These are all operating system concerns, from resource management to scheduling to hardware abstraction.

Massive paradigm shift

We’ve seen this before. When mobile phones first appeared, so did mobile operating systems such as Android and iOS. Prior to that, when the world moved from mainframes to personal computers, Windows and other PC operating systems were invented.

In each case, a change in the computing paradigm resulted in the need for a new operating system to meet the needs of the new platform.

What gives the OS?

At a high level, the operating system manages resources, period. In more detail, there are physical resources like your disk, GPU and memory and virtual resources like files and users.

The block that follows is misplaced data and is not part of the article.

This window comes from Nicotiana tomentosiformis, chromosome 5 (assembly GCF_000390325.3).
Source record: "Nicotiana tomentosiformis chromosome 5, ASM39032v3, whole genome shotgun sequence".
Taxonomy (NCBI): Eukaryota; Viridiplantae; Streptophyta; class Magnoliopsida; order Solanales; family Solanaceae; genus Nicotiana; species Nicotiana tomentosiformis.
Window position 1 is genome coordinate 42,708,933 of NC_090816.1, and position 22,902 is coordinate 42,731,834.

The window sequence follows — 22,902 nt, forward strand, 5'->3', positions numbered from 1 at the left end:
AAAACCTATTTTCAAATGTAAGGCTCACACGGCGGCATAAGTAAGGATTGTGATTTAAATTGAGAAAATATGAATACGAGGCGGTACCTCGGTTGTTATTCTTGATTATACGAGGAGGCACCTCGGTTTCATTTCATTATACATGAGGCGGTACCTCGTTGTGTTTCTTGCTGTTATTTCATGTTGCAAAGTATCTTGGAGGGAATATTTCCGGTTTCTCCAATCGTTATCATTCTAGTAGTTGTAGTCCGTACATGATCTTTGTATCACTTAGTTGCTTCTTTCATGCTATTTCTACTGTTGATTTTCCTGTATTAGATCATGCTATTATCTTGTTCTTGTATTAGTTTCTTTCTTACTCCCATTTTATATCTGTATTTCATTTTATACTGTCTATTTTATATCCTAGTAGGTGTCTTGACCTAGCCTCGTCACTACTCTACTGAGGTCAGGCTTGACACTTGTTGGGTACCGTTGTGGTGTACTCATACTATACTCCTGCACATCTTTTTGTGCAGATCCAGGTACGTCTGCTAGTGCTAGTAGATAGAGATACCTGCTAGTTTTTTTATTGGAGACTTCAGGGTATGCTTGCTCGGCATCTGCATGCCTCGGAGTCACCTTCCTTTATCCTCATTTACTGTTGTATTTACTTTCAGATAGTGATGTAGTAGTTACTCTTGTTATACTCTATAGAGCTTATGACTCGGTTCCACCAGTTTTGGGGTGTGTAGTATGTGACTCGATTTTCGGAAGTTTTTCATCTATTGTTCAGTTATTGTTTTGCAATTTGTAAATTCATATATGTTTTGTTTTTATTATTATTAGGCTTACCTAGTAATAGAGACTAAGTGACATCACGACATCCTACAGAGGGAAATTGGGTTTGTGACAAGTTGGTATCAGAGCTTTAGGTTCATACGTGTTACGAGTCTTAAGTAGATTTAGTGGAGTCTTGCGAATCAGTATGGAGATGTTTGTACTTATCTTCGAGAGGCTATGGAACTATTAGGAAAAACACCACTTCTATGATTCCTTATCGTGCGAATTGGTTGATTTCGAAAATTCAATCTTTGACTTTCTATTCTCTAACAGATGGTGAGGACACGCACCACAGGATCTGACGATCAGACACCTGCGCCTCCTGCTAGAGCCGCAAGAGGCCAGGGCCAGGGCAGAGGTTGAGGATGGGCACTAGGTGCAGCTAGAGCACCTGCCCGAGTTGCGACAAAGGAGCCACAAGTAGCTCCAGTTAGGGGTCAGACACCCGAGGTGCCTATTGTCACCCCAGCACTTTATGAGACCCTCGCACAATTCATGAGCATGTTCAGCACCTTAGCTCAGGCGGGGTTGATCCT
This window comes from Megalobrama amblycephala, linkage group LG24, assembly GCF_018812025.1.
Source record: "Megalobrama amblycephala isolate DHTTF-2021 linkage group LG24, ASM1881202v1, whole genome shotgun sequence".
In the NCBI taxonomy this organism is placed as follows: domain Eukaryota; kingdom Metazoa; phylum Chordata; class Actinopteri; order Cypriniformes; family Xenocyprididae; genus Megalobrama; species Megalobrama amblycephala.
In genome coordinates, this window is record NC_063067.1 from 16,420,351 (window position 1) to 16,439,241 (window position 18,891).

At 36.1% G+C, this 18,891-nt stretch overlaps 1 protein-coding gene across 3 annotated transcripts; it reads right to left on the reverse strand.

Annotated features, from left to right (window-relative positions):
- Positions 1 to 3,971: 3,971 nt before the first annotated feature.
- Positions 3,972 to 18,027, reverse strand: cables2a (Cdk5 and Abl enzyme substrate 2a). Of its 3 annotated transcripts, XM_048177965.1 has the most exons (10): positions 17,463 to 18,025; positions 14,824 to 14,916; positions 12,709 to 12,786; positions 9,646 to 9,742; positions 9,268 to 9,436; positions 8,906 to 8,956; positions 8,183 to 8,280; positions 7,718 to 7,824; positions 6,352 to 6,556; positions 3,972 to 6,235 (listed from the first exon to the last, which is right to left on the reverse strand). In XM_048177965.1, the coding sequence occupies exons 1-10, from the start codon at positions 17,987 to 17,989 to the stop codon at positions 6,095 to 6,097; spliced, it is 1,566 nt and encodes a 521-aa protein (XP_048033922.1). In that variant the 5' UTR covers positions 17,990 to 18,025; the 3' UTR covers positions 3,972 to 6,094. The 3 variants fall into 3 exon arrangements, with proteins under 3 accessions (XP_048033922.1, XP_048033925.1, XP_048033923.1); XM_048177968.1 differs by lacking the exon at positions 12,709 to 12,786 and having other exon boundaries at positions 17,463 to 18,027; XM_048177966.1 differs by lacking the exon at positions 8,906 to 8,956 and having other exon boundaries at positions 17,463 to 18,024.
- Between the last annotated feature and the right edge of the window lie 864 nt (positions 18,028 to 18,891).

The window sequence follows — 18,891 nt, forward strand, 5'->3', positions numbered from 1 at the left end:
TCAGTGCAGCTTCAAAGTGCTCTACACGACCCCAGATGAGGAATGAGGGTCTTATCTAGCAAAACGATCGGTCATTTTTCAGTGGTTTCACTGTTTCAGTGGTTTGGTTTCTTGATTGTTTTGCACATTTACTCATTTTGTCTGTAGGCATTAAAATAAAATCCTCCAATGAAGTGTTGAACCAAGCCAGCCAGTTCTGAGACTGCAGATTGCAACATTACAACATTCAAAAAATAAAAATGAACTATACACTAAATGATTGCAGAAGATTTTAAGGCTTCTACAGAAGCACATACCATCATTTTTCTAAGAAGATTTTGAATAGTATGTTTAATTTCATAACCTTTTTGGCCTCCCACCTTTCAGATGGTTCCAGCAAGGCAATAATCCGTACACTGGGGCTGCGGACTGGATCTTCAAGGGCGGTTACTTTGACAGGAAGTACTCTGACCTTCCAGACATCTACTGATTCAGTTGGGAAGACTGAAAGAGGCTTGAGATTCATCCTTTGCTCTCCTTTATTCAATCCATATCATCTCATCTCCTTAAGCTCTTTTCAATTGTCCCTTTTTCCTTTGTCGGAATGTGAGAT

The operating system takes all these resources and manages them. It divides them fairly and efficiently between different processes.

Time is also a resource. The operating system allocates CPU time to running processes using a centralized scheduler.

The operating system is also responsible for moving data in and out of memory, it provides a portal to terminal services, and, of course, it often (though not always) comes with a graphical interface to make things easier for operators (or more modernly: users). Speaking of users, operating systems manage their access rights and provide security.

From this point of view, the concept of Kubernetes OS makes more sense, since all these services are provided by Kubernetes in the context of your data center.